Todd – giving joy to his classmates? Todd – a delight to his teacher? It seemed too good to be true.

Then, in June, at a school-wide award ceremony, Todd received an even greater honor -- The Principal’s Award – for making the greatest improvement in school.
It was like the fulfillment of a dream – a dream they hadn’t dared to imagine.

When I asked Todd what he’d done to earn the Principal’s Award, he said, “I had to wait in line.” His tone emphasized that this is hard work! When I pressed him for more, he said only, “I think we’re good.”
In a strange way, it seems appropriate that Todd has no real idea why he won the Principal’s Award. I believe he’s not the one who did most of the work.

The school staff who honoured Todd with the award should have been the ones to receive it. He only reaped the benefits of their commitment and determination, while they gave him the credit.
Since the beginning of time, that's what teachers have been doing.

Thank you, teachers! 

-- Reenie

Tuesday, July 19, 2011

Let All The Children Come

If you’re a teacher or ministry leader who wants to include children with special needs without radically changing the program for everybody else, Let All the Children Come To Me: A Practical Guide to Including Children with Disabilities in Your Church Ministries is for you.

I was drawn by the book’s title and then hooked by the preface -- a retelling of each author’s personal connection to a child with special needs.

What brought me to devour the entire book, refer to it frequently and recommend it often, is that it’s quick-to-read, easy-to-follow, and loaded with practical information.

Each of the authors -- MaLesa Breeding, Dana Hood and Jerry Whitworth – is a specialist in the field, and could have written an important (but perhaps boring) reference book on the subject. Instead, their book presents inclusion in a way we can all understand, motivates us to work toward that goal, and gives us practical tools and strategies to accomplish it.

The authors are clear about their conviction that every child can learn, so it’s our duty to teach them. At the same time, they emphasize that “good teaching is good for everyone”. The best inclusion is inclusion that meets everyone’s learning needs.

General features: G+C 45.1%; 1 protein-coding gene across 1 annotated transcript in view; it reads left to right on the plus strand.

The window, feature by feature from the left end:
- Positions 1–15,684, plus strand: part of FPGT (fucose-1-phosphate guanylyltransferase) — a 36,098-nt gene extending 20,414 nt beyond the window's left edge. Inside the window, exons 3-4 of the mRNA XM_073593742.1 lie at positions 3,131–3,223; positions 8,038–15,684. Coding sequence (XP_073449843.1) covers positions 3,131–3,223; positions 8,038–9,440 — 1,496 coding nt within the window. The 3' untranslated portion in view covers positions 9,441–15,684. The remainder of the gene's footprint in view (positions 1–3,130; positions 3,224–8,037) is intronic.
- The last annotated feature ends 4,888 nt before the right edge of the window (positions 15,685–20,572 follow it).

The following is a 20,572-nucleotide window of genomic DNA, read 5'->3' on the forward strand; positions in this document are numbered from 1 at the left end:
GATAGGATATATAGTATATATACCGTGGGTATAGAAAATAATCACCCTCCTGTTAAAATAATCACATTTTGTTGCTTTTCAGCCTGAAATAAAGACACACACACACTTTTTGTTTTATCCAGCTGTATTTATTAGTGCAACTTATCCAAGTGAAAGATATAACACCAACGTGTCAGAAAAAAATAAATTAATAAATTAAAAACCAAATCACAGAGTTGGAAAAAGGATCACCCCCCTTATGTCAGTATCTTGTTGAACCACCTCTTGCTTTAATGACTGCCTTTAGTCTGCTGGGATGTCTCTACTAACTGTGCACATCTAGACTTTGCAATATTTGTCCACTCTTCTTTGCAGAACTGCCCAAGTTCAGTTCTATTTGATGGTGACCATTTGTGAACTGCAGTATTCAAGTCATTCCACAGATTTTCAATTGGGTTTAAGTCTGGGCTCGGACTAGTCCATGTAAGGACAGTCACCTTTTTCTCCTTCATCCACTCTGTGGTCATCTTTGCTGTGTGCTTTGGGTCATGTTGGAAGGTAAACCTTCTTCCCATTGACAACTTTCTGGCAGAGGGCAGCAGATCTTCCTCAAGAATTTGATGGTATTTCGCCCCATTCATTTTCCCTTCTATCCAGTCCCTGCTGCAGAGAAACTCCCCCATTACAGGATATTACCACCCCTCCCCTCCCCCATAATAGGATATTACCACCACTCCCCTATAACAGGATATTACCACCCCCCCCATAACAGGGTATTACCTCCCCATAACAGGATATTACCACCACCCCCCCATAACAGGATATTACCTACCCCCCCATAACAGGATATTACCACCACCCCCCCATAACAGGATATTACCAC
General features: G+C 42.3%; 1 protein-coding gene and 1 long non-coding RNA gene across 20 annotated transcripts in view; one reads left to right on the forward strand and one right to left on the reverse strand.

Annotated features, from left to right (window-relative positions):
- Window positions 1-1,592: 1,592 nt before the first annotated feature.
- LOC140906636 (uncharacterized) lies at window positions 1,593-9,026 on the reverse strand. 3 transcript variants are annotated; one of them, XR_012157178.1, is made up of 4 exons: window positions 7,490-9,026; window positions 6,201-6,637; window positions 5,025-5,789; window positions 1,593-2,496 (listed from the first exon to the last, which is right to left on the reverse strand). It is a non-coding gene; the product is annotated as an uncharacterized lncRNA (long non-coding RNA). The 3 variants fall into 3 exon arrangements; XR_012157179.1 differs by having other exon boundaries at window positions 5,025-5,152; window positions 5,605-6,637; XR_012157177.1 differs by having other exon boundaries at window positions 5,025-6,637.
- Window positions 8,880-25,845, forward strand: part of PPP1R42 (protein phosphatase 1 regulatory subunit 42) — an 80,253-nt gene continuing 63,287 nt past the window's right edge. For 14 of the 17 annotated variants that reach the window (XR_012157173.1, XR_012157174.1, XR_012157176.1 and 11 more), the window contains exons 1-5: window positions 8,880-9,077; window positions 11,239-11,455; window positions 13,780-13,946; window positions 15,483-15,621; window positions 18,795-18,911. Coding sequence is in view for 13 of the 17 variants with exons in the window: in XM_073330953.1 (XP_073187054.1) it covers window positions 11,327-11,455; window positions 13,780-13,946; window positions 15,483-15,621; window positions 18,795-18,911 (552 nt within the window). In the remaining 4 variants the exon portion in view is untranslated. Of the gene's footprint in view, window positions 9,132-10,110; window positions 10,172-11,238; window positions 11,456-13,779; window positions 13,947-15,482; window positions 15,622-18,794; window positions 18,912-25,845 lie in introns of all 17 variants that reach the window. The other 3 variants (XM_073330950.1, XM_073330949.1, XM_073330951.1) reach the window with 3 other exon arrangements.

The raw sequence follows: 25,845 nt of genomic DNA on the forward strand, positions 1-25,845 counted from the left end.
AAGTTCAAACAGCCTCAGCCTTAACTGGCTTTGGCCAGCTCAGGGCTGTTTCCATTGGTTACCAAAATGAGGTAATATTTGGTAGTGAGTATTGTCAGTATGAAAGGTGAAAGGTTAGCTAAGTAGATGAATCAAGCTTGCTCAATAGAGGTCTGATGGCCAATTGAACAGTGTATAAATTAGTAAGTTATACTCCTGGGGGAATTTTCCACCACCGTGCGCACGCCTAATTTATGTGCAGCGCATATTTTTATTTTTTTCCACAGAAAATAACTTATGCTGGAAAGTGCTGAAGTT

The book’s tools include lists of strategies for encouraging positive behaviour, a chart of the strengths and learning styles of multiple intelligences (ways of being smart), and descriptions of the challenges faced by students with specific types of disabilities. There are many, many more – all as useful when teaching typically-developing children as when teaching children with special needs.

I strongly recommend this book, but with one small “disclaimer”. In contrast with the book’s overall tone of warmth and acceptance, there are a few places in which the authors use language that makes me wince.

For instance, in Jerry’s retelling of a Bible story (p.21), he describes leprosy as a “dreaded, ugly and usually contagious disease” and a “disgusting affliction”. We now know leprosy is not highly-contagious, and, more than that, I think he could have used words that are more appropriate than “disgusting” and “ugly”.
On another occasion, MaLesa says of a young lady with cerebral palsy, “Looking at Sarah is almost painful.” Here, too, she could have used more sensitive language.
These isolated, regrettable word choices contrast with the book’s prevailing message that every child is precious and we must allow “all the children to come” to a life of faith. One of my favorite passages says “The first duty of (the teacher of the child with special needs) is to look at her as a whole and complete child of God...She has as much to offer us as we have to offer her.”
With that, I wholeheartedly agree.
-- Reenie
(Let All the Children Come to Me: A Practical Guide to Including Children with Disabilities in Your Church Ministries; MaLesa Breeding, Dana Hood and Jerry Whitworth; NexGen, Cook Communications Ministries, Paris, Ontario, 2006)